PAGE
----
Directed by: Wim Wenders
Starring: Pina Bausch, Regina Advento, Malou Airaudo
Rather than being a narrative driven documentary, this is a retrospective look at the late dancer and choreographer Pina Bausch, a filmic homage to the woman and movement that lives on in her dancers to this day. It is, with touching sentiment, a dancers eulogy.
“The tiniest detail matters”, Bausch says in her voiceover and, true to those words, this statement flows through every scene of the film. Brim full of vivid colours, evocative locations and clever camera angles, Director Wim Wenders plays with perspective and scale as the dancers perform Bausch’s most famous works and describe her relationship with dance.
Originally intended as a 3D extravaganza, the 2D is equally impressive without the distraction of another dimension. Interspersed with segments of footage of Bausch herself and subtitled German narration, the film authentically surrounds you in Bausch’s world.
The set is rich and aesthetically pleasing; a mix of studio, stage, natural landscape, and urban cityscapes. Whether the dancers interact with it or not, the scenery is very much a part of how these pieces are put together.
The film is structured around the dancers and their ability to express emotion through the choreography. What’s most impressive is the power of the dancers, who have the upmost strength, agility and screen presence. They effortlessly blend together to dance as a unified single entity, whilst always remaining solo performers. They approach each movement phrase with fearlessness, something that Bausch, it would seem, did herself. These dancers are not afraid of looking ugly or bizarre, which is the true mark of a great dancer in today’s contemporary dance society. There’s no time to flounce and look pretty – it’s about throwing yourself headfirst into the movements in order to keep the spirit of the choreography intact. These dancers emulate Bausch’s vision and personality.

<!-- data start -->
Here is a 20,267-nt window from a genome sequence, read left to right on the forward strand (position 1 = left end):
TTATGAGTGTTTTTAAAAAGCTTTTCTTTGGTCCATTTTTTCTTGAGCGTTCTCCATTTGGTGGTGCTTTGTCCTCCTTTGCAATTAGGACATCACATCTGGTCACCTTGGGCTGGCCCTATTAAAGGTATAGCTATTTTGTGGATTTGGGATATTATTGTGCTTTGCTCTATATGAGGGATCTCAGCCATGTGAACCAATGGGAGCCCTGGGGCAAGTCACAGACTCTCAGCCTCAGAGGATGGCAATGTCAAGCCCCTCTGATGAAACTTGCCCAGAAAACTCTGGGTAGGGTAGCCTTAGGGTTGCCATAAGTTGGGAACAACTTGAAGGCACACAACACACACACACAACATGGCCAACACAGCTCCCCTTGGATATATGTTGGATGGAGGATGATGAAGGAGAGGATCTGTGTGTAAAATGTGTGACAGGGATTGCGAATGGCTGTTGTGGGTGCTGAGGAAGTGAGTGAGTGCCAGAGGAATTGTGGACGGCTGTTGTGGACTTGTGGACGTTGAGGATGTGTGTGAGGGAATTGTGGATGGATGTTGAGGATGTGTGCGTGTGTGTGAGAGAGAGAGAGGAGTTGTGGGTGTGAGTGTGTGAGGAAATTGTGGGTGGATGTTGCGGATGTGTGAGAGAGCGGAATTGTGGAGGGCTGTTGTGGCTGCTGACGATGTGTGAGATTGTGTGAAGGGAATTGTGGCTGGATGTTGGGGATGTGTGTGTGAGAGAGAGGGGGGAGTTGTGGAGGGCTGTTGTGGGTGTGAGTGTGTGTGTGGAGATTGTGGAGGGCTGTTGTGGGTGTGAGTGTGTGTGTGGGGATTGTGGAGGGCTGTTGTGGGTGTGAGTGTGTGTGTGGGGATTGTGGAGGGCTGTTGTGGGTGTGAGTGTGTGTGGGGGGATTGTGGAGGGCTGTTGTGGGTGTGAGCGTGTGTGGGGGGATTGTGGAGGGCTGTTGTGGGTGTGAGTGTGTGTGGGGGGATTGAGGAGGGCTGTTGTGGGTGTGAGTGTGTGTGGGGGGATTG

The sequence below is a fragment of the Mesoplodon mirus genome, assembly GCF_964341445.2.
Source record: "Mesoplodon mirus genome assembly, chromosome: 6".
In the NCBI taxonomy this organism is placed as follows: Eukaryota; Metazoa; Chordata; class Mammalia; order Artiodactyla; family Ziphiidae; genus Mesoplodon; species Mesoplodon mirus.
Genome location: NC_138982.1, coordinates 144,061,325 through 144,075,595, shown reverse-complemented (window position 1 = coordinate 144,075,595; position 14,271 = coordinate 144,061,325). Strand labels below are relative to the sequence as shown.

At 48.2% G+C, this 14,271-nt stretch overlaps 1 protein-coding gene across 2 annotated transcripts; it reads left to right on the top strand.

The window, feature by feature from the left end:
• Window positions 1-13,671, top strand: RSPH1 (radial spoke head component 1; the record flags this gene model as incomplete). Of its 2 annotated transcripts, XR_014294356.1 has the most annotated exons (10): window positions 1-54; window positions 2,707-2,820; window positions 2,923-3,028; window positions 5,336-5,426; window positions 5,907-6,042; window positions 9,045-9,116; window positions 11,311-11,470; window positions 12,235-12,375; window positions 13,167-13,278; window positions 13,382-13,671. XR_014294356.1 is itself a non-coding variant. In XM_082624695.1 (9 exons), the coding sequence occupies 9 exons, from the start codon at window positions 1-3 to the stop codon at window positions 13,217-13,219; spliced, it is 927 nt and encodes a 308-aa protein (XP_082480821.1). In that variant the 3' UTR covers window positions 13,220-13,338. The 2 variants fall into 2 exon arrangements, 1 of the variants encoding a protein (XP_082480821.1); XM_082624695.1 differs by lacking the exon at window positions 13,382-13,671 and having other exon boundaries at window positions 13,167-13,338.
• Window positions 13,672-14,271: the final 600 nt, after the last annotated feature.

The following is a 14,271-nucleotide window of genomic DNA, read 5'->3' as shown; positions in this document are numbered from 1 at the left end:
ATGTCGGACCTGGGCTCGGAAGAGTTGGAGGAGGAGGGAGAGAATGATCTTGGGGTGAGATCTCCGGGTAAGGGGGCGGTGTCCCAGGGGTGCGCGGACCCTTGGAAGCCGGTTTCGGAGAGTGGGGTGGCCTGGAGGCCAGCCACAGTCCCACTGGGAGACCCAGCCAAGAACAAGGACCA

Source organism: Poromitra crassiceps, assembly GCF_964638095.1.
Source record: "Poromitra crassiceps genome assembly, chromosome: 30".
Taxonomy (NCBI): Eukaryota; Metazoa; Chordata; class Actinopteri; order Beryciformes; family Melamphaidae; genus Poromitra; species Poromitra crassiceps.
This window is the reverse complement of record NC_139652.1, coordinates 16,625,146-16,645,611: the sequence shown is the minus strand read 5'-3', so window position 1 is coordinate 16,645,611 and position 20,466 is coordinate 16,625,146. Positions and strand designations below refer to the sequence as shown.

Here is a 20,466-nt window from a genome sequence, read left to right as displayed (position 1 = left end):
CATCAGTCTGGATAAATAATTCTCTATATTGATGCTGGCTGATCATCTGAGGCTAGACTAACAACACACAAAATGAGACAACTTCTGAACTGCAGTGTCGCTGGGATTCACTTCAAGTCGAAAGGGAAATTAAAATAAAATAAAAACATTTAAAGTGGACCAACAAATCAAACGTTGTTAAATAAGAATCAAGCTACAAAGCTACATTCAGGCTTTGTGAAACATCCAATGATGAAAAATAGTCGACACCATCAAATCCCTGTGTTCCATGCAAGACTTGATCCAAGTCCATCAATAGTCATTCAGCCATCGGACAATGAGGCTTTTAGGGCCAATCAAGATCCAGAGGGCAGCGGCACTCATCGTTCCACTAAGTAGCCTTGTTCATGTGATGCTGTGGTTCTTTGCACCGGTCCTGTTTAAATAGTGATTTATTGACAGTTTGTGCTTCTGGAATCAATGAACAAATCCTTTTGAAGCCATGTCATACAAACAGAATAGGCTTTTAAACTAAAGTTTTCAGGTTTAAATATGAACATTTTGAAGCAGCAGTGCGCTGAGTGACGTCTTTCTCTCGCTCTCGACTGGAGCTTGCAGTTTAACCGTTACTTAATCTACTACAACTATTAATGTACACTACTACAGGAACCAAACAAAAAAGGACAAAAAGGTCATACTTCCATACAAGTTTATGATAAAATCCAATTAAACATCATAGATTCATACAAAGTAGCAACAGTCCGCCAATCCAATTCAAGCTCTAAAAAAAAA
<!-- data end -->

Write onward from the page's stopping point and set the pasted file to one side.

There’s a highly theatrical and fiercely passionate aura to the film, yet the simplicity in places keeps it from running away from itself. At times the music sounds as if it’s been lifted straight out of Swanlake or Romeo and Juliet and then it will move to something more alternative. This aids with the pace and enhances the viewing experience.
At the risk of alienating the general filmgoer, this is a film for dance orientated people, the lovers and creators of movement and those who enjoy the essence of contemporary dance. That’s not to say that it isn’t worth a watch for those who aren’t immersed in the art form. The film celebrates a spectrum of emotions we’re all familiar with, from love and desire, freedom and exhilaration, to sorrow and pain. The movement speaks to the audience with more passion than perhaps words could ever tell. How else do dancers communicate their emotions if not through movement?
Pina is a clever spectacle, worth a watch in 2D or 3D, whichever your preference. You will come away feeling enlightened and amazed.